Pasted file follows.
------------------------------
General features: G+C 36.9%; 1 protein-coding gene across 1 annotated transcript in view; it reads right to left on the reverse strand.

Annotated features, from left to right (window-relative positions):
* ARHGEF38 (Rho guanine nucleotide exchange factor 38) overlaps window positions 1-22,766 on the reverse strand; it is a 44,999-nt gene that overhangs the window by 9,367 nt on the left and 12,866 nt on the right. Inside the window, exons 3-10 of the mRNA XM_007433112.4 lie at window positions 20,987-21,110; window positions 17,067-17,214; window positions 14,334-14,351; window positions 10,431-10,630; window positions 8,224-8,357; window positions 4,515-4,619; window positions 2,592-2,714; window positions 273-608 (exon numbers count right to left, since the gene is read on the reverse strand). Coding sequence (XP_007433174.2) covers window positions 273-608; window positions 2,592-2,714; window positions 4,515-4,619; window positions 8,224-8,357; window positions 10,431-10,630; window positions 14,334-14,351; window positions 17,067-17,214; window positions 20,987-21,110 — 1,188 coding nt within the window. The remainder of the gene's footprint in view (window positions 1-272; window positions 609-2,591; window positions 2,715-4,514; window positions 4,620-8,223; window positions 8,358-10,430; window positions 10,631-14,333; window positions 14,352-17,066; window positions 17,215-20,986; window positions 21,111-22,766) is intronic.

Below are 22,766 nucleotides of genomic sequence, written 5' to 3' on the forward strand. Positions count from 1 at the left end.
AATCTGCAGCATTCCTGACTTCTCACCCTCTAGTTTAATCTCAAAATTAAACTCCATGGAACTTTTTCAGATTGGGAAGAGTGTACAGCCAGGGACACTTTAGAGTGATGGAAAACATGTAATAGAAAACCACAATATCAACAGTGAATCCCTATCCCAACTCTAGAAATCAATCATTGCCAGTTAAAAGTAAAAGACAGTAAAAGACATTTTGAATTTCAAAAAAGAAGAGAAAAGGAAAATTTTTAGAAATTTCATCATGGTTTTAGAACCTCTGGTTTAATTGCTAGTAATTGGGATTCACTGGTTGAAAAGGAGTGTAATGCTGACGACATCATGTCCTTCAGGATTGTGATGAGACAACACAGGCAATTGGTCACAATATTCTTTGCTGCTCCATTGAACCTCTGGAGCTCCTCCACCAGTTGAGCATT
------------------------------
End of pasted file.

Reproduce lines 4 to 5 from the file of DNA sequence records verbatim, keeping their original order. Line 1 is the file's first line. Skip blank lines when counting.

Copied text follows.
Below are 22,766 nucleotides of genomic sequence, written 5' to 3' on the forward strand. Positions count from 1 at the left end.
AATCTGCAGCATTCCTGACTTCTCACCCTCTAGTTTAATCTCAAAATTAAACTCCATGGAACTTTTTCAGATTGGGAAGAGTGTACAGCCAGGGACACTTTAGAGTGATGGAAAACATGTAATAGAAAACCACAATATCAACAGTGAATCCCTATCCCAACTCTAGAAATCAATCATTGCCAGTTAAAAGTAAAAGACAGTAAAAGACATTTTGAATTTCAAAAAAGAAGAGAAAAGGAAAATTTTTAGAAATTTCATCATGGTTTTAGAACCTCTGGTTTAATTGCTAGTAATTGGGATTCACTGGTTGAAAAGGAGTGTAATGCTGACGACATCATGTCCTTCAGGATTGTGATGAGACAACACAGGCAATTGGTCACAATATTCTTTGCTGCTCCATTGAACCTCTGGAGCTCCTCCACCAGTTGAGCATT